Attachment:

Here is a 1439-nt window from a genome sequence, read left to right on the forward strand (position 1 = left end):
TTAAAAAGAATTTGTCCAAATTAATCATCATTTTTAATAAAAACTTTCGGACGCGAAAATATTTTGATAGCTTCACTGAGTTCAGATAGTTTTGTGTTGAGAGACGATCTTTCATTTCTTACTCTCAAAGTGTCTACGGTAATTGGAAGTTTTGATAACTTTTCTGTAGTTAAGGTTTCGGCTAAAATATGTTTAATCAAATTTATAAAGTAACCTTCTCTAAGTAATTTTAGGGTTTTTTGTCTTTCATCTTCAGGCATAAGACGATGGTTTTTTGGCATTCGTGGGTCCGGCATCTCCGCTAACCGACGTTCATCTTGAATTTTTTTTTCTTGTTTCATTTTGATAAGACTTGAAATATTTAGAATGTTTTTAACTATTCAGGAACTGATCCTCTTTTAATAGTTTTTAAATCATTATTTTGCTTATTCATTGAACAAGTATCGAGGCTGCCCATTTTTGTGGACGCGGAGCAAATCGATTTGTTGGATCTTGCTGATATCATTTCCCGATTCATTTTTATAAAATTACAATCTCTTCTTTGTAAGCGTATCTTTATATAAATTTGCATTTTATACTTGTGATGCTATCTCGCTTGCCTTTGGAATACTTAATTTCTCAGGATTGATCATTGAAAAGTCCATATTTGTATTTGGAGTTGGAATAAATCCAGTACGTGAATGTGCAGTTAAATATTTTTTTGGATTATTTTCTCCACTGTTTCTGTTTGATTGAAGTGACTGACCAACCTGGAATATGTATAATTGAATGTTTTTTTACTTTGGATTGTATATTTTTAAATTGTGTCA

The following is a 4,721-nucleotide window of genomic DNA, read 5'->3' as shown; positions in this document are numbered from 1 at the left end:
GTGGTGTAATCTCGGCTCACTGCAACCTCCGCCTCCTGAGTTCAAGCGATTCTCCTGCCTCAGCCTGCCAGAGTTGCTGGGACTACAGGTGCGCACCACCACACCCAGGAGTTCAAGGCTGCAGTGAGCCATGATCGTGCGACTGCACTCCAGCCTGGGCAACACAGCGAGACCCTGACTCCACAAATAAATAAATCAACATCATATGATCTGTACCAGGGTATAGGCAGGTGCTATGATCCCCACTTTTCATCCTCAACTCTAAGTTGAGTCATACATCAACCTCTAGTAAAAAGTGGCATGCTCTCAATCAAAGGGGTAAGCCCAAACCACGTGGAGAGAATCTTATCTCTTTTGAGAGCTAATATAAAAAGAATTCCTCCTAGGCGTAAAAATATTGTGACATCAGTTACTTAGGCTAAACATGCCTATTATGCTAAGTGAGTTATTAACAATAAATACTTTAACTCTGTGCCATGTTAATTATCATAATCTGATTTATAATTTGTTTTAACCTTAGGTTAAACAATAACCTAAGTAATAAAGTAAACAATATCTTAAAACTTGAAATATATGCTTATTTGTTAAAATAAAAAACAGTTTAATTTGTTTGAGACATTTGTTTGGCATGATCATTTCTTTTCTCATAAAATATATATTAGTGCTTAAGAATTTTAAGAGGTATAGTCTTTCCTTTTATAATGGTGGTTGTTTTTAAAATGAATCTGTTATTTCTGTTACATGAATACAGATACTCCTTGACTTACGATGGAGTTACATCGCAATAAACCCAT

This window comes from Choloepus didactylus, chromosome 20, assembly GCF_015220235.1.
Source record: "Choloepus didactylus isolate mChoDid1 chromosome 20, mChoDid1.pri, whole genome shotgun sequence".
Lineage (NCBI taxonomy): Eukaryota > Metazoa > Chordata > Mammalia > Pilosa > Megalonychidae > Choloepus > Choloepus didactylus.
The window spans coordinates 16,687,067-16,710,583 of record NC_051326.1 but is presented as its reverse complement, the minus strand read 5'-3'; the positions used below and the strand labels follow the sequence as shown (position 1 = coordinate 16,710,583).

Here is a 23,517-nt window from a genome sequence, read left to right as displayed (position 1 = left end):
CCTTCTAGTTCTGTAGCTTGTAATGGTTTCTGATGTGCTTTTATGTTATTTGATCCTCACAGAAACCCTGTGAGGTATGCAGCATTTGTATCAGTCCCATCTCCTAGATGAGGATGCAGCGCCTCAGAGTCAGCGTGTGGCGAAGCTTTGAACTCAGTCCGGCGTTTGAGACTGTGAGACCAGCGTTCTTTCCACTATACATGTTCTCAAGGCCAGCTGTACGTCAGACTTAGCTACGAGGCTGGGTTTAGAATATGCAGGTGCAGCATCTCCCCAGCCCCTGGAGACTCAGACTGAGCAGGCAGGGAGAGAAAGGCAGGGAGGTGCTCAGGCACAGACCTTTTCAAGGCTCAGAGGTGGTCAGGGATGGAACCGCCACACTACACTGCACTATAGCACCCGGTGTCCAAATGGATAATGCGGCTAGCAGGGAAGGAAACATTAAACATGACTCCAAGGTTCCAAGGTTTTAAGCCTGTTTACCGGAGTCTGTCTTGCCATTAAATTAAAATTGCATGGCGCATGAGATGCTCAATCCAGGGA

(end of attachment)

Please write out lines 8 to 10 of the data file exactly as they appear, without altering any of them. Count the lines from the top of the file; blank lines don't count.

The window spans coordinates 16,687,067-16,710,583 of record NC_051326.1 but is presented as its reverse complement, the minus strand read 5'-3'; the positions used below and the strand labels follow the sequence as shown (position 1 = coordinate 16,710,583).

Here is a 23,517-nt window from a genome sequence, read left to right as displayed (position 1 = left end):
CCTTCTAGTTCTGTAGCTTGTAATGGTTTCTGATGTGCTTTTATGTTATTTGATCCTCACAGAAACCCTGTGAGGTATGCAGCATTTGTATCAGTCCCATCTCCTAGATGAGGATGCAGCGCCTCAGAGTCAGCGTGTGGCGAAGCTTTGAACTCAGTCCGGCGTTTGAGACTGTGAGACCAGCGTTCTTTCCACTATACATGTTCTCAAGGCCAGCTGTACGTCAGACTTAGCTACGAGGCTGGGTTTAGAATATGCAGGTGCAGCATCTCCCCAGCCCCTGGAGACTCAGACTGAGCAGGCAGGGAGAGAAAGGCAGGGAGGTGCTCAGGCACAGACCTTTTCAAGGCTCAGAGGTGGTCAGGGATGGAACCGCCACACTACACTGCACTATAGCACCCGGTGTCCAAATGGATAATGCGGCTAGCAGGGAAGGAAACATTAAACATGACTCCAAGGTTCCAAGGTTTTAAGCCTGTTTACCGGAGTCTGTCTTGCCATTAAATTAAAATTGCATGGCGCATGAGATGCTCAATCCAGGGA